Sometimes, the oddest part of driving long distances is that sense of trance it lulls you into. You’ve seen hundreds of cornfields, hills, prairies, and desert plains, so much so, that you lose track of distance and time. Usually, what takes us out of this stasis is a well-placed jolt, or in my case, just music that demands active, engaged listening. Faust’s following songs from their Faust IV album: “Krautrock”, the driver of the day, and “Jennifer”, the contemplative song of the day, use a very intensely driven sound…the sound of musical drone, to either take you into some earthly humming trance or a spiritual, loving hosanna but to do so, you really must listen. Driving songs, when distilled to their very essence, as they are here, can certainly move you places, let’s see where they move you.
“Krautrock” the song itself, is made up of so few components, and as many changes in mood and melody, but what makes it so seminal? It is a track that truly taps into who Faust was. Before this album they had tried to sell their unique proto-industrial sound by using gimmicks like selling their first album for the same price as a English pence (and in a unique see-through record platter), then they released a record with no song titles, simply filled with various snippets of songs hinting at their work process. What you saw throughout this brief history is a band investigating exactly how to make their mark in a world where they were increasingly viewed as musical oddballs.
For Faust IV, they decided to return to recognizable song structures, which makes the cover artwork seem so ironic, or a bit of an insider joke. This track just radiates with melody, so much so that its oscillating texture becomes the melody. For the duration of the twelve minute track a keen listener can catch the distorted synthesizer and guitar bleed change markedly in tempo and tone, its those changes that make you forget that there’s no drum track really driving this rhythm until it comes in around the seven minute mark. That mark, knocks you out of the trance like the Allied forces storming Normandy, and the track goes off running as it lands into its finality. Its a track that uses all the critical knocks given to German music of the time, that its aimless, tuneless, unmelodic, faceless, and derivative, as a way to flip the script on such critiques. They say, ok here’s a track with all of these facets, but can you deny its brilliance? Man, I sure can’t, it just drills into you something no other type of music could then (and for a long time thereafter).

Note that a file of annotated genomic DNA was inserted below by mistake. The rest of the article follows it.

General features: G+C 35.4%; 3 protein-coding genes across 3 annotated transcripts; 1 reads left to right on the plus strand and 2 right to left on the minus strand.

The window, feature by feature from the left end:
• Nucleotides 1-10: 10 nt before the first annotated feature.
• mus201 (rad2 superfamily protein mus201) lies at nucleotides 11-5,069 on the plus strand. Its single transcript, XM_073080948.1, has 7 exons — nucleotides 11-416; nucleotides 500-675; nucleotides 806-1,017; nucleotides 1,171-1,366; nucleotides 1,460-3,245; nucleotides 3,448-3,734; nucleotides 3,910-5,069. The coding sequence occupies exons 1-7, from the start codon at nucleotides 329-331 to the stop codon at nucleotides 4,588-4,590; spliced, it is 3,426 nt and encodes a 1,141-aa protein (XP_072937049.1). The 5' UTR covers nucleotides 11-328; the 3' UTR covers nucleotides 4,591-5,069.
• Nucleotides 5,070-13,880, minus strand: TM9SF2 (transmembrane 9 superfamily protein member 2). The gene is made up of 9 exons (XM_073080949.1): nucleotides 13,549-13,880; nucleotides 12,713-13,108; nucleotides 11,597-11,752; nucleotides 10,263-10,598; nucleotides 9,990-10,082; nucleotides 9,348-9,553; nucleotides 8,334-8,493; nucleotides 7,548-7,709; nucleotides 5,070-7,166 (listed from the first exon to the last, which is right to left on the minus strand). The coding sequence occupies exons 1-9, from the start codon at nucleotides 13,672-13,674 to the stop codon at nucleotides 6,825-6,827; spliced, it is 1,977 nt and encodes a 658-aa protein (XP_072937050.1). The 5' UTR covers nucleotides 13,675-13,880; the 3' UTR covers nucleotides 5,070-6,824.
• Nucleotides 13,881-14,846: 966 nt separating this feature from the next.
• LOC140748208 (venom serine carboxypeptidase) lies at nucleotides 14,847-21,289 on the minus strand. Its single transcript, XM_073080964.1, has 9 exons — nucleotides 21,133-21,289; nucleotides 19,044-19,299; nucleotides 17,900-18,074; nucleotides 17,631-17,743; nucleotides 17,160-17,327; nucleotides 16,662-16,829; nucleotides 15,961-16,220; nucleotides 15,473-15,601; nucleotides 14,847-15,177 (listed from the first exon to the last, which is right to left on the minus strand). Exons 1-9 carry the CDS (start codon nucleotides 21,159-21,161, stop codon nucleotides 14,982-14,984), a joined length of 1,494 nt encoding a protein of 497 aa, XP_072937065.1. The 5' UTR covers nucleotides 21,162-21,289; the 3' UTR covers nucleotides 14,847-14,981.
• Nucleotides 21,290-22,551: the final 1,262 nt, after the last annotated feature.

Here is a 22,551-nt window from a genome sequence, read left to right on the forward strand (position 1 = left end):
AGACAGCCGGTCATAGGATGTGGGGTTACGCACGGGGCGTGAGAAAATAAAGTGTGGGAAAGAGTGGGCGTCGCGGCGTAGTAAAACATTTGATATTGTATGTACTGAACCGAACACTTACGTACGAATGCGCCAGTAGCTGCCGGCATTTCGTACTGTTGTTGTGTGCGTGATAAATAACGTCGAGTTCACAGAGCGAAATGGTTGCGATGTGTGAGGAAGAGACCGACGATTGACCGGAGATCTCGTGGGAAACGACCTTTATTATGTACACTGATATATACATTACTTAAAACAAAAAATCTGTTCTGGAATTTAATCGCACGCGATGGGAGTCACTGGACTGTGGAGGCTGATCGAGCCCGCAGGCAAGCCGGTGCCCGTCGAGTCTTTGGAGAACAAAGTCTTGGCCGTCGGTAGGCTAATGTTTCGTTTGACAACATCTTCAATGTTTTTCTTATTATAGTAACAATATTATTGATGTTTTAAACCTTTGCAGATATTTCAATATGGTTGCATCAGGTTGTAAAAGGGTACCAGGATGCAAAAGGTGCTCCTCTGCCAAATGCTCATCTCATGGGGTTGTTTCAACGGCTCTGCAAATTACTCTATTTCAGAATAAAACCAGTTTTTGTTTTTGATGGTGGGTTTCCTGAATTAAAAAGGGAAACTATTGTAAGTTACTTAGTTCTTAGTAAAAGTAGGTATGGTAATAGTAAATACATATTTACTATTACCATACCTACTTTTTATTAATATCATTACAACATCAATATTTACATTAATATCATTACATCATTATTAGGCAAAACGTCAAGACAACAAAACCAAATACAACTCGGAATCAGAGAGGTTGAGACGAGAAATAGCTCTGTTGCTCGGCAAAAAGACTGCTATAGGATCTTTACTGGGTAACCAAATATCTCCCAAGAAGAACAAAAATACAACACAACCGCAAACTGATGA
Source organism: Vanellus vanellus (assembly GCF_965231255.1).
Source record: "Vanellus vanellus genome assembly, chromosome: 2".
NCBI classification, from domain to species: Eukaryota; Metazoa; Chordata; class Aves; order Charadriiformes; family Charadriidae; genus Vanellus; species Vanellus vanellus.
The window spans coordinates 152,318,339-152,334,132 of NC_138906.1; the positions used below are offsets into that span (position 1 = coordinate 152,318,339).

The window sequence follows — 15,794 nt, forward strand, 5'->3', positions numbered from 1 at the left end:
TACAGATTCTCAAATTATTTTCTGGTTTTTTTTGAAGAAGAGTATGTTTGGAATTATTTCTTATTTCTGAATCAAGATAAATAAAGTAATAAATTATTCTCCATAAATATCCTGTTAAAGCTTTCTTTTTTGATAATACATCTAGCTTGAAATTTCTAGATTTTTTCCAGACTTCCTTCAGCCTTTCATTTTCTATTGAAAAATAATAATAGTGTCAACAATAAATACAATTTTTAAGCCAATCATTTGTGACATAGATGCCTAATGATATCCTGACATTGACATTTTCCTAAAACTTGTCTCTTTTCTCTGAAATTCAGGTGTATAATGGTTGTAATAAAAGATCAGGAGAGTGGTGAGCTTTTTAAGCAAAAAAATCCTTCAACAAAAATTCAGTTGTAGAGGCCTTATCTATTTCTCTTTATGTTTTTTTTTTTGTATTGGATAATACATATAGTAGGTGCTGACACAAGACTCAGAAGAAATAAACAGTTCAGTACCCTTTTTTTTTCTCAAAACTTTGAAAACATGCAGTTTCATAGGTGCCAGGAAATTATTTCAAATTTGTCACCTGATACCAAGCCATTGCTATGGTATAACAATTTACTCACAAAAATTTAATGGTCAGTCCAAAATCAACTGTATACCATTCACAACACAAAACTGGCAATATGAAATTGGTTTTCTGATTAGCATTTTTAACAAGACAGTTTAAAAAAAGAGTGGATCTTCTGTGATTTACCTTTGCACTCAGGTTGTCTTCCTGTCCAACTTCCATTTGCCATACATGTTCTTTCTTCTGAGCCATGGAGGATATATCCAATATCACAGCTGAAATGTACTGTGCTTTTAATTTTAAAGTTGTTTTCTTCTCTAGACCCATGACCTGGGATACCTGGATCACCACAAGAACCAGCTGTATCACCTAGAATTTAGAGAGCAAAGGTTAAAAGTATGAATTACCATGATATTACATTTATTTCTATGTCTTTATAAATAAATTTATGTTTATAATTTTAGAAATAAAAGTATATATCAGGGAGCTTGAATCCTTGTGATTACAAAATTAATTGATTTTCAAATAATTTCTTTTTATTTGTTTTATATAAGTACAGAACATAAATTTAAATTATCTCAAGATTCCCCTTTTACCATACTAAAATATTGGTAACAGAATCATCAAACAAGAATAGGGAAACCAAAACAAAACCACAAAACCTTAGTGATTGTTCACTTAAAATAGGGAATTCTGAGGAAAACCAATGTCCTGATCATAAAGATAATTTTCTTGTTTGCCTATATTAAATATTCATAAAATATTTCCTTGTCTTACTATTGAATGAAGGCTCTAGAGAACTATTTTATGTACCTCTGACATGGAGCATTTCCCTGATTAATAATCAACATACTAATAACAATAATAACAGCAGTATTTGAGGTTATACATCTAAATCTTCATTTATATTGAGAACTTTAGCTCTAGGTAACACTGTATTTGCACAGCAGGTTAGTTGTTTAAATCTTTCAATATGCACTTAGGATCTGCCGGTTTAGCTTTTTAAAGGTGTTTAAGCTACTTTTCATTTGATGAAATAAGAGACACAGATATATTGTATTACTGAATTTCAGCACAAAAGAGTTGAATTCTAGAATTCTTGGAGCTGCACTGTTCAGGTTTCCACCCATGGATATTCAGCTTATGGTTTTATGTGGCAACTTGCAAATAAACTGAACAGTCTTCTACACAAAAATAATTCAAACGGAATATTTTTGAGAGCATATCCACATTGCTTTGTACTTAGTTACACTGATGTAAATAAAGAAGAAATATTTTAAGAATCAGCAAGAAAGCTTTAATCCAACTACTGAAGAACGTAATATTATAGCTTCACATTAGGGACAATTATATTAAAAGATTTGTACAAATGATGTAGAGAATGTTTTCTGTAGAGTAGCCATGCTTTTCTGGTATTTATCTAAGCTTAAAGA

Then “Jennifer” their beautiful ambient love song, a song with only two verses dedicated to a red-haired beauty, uses the same drilling technique to portray the entrancement some kind of joy brings to even the most of abrasive of musicians. Starting out with a throbbing heartbeat-mimicking bass line, you hear a distant acoustic guitar slowly fade in as someone from Faust starts to repeat his love dizzy lyrics. Then a light drone synthesizer sends little rays of energy to prevent the track from completely lying down in the pasture. Little by little, as the drone builds in volume, that entranced love song keeps going through detectable changes. A piano interjection here and there to highlight specific parts of a lyric and strings sling back and forth with it to keep the love playful.
However, Faust being Faust, they find a way to make sure you remember that drone is always going to be around and was a driving force of this whole track from the get go. Little by little, the drone gets wider until it consumes the whole track as it was wont to do. However, by then how can you forget that great loving mantra sung by Faust? it was quite simple but now that its done you wish there was more of it. You gotta admire them for knowing how to keep you guessing where they can go with that sound next, even though the clues were there all along. I’ll keep driving this point ahead tomorrow…
Bonus track time, here’s a cool excerpt of vintage Faust improvising for a German krautrock documentary: